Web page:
Coinbase to Lay Off 18% of Staff as Cryptocurrencies Continue to Struggle
Network LLC hiring a law firm to examine restructuring options.
Coinbase, one of the signal growth companies of the crypto boom, said it was slashing its workforce by 1,100 employees, or about 18% of its staff, because the company had grown too quickly and a potential recession “could lead to another crypto winter.”
In a letter to employees, Chief Executive Brian Armstrong said “our employee costs are too high to effectively manage this uncertain market.”
“We appear to be entering a recession after a 10 year economic boom,” Mr. Armstrong wrote. “A recession could lead to another crypto winter, and could last for an extended period. In past crypto winters, trading revenue (our largest revenue source) has declined significantly.”
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Meanwhile, Celsius, one of the largest crypto lenders, tapped attorneys from law firm Akin Gump Strauss Hauer & Feld LLP to advise on solutions for its mounting financial problems, people familiar with the matter said. Celsius had told users on Sunday night that it was pausing all withdrawals, swaps and transfers between accounts because of extreme market conditions, adding more turbulence to cryptocurrency prices. A spokeswoman for Akin Gump had no immediate comment. Celsius executives didn’t immediately respond to requests for comment.
The destruction in crypto markets has been broad and deep, with roughly $2 trillion of value having been erased across numerous cryptocurrencies since November, when bitcoin—the most mainstream of them—hit an all-time high of $67,802.30.
Investors have continued to unload assets viewed as risky, like cryptocurrencies and technology stocks, while the Federal Reserve tries to tame the highest inflation in the U.S. in decades. The S&P 500 stock index entered a bear market this week as investors expect the Fed to further raise interest rates.
As of 5 p.m. ET Tuesday, bitcoin traded at $21,991.89, down 5.4% for the day and 68% below its all-time high. Dogecoin, a cryptocurrency that was started as a joke but became established enough to be mentioned by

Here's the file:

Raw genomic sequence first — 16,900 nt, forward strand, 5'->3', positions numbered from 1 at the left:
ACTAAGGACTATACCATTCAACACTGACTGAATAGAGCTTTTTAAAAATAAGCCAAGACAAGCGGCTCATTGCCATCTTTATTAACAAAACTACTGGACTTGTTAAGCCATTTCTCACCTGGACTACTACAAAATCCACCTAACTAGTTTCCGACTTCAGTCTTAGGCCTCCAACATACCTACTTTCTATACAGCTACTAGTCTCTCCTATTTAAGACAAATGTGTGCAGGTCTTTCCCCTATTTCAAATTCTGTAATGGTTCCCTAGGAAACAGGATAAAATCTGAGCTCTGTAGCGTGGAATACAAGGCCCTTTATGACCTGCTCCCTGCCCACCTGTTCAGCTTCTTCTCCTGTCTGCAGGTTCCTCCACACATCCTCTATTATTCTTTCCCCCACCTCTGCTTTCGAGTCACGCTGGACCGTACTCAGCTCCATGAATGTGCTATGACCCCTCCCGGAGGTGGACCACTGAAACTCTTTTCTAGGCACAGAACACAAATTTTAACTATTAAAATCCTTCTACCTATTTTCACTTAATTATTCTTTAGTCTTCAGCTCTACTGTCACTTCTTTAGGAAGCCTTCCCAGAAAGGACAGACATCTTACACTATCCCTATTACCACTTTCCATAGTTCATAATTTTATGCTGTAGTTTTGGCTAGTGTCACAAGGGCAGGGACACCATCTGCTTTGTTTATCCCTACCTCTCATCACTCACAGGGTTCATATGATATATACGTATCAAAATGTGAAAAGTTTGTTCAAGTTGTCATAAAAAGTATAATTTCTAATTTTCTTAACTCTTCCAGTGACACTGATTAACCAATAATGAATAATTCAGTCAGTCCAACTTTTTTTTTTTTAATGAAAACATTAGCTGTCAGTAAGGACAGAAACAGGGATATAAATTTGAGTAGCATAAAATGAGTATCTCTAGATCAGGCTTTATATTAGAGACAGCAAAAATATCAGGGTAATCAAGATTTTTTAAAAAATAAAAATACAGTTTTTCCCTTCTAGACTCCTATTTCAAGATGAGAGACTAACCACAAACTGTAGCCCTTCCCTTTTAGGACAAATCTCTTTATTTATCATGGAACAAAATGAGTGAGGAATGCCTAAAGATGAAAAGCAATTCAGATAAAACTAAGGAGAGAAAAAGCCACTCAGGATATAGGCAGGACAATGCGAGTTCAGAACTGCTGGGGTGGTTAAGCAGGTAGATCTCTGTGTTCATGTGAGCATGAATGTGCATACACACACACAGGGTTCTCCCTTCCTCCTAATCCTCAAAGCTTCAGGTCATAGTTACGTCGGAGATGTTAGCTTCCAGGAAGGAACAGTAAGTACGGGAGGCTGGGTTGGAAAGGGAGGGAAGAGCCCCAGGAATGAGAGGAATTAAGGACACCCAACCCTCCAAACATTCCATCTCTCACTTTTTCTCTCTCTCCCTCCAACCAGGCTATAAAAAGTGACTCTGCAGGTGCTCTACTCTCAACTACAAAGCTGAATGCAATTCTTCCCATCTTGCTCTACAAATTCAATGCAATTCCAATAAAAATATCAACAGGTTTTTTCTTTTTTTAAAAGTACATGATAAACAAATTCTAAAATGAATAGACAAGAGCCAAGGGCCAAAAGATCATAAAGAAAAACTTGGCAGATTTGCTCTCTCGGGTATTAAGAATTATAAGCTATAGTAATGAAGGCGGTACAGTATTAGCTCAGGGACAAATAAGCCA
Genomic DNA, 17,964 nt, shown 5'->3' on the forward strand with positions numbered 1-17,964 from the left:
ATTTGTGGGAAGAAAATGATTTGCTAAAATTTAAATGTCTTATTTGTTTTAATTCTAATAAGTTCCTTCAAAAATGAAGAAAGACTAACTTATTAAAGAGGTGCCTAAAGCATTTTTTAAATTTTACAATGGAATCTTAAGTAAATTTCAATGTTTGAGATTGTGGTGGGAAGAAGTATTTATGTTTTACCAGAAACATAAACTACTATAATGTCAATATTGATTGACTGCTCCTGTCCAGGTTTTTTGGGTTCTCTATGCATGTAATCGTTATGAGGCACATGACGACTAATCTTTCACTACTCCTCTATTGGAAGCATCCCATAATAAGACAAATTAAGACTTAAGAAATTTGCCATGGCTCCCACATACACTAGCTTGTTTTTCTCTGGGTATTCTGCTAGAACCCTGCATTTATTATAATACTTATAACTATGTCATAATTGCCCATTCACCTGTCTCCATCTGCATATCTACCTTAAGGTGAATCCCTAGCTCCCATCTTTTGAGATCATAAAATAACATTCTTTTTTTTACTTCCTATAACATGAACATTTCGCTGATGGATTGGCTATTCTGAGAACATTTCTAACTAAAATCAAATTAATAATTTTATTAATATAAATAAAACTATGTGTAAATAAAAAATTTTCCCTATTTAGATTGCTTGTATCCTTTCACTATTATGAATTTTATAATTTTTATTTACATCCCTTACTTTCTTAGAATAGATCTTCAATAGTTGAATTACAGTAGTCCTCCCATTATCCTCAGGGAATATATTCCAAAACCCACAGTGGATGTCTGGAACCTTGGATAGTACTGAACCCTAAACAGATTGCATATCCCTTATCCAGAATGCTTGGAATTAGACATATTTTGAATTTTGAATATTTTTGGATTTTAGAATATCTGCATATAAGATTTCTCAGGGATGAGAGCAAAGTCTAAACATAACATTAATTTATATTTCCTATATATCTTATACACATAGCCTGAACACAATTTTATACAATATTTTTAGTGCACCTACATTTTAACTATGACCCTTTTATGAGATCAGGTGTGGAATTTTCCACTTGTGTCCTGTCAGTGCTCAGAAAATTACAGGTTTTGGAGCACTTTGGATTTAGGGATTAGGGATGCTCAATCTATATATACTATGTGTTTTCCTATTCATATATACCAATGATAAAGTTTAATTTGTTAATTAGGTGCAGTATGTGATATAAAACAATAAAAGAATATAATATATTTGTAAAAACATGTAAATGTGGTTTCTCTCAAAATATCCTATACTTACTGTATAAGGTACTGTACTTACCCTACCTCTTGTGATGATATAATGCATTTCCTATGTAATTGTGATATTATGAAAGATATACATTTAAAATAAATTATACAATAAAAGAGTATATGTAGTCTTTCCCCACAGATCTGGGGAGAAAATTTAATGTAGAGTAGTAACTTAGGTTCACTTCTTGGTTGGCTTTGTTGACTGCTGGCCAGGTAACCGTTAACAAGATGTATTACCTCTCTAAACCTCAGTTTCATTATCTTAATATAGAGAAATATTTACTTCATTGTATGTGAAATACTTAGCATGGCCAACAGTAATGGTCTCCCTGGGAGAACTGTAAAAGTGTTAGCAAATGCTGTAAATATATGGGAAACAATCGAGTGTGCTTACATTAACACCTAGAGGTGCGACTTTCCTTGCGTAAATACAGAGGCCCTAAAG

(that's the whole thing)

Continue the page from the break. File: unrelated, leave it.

on “Saturday Night Live,” peaked at 67.4 cents in May of 2021 and has crashed by 92% since.
Coinbase, the biggest cryptocurrency exchange in the U.S., has struggled to hang on to users this year as the frenzy in digital assets cooled and markets have been rocky. In May, Coinbase said it lost hundreds of millions of dollars in the first quarter as its trading fees dropped sharply. The number of Coinbase’s transacting users also slid, and the company said it expected trading volumes and users to drop again in the second quarter.
Since the earnings report, things have gotten worse for cryptocurrency prices, Coinbase’s stock and markets in general.
Coinbase’s IPO last year was deemed a watershed moment for the crypto industry, which had started a decade before as an experiment in digital money. Its debut was hailed by some as similar to when other sector-defining companies went public, such as Netscape in the 1990s. When Coinbase—which says it is “remote-first” and doesn’t maintain a headquarters–went public, the first trade of its stock was at $381, and shares rose as high as $429.54. On Wednesday, it closed at $51.58.
WSJ’s Dion Rabouin explains why Wall Street is now betting big on crypto and what that means for the new asset class and its future. Photo composite: Elizabeth Smelov
Last week, Mr. Armstrong tweeted criticism of a petition by Coinbase employees to remove some executives, not including Mr. Armstrong, from the company because “the executive team has recently been making decisions that are not in the best interests of the Company, its employees, and its shareholders.”
In a June 10
thread that spanned 16 tweets, Mr. Armstrong said, “if you have no confidence in the execs or CEO of a company then why are you working at that company? Quit and find a company to work at that you believe in!”
Coinbase said it expects to have 5,000 staffers following the layoffs and that laid-off employees will get at least 14 weeks of severance pay.
Other crypto-focused companies have recently announced layoffs as crypto prices have plunged. BlockFi, a crypto trading and lending platform, said Monday it would reduce its head count by 20% as it said “the macroeconomic environment has shifted dramatically.”
The CEO of Crypto.com, the company that recently put its name on the Los Angeles Lakers’ arena and ran a Super Bowl ad featuring LeBron James, said his firm would make “targeted reductions” of about 5% of its workforce, or 260 jobs. Earlier in June, crypto exchange Gemini Trust Co. cut 10% of its staff, citing the effects of the market downturn.
The layoffs come after a hiring boom as crypto grew in value. Crypto firms’ hiring had doubled from November to April, according to data collected by
—Caitlin Ostroff contributed to this article.
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I’m a journalist who specializes in investigative reporting and writing. I have written for the New York Times and other publications.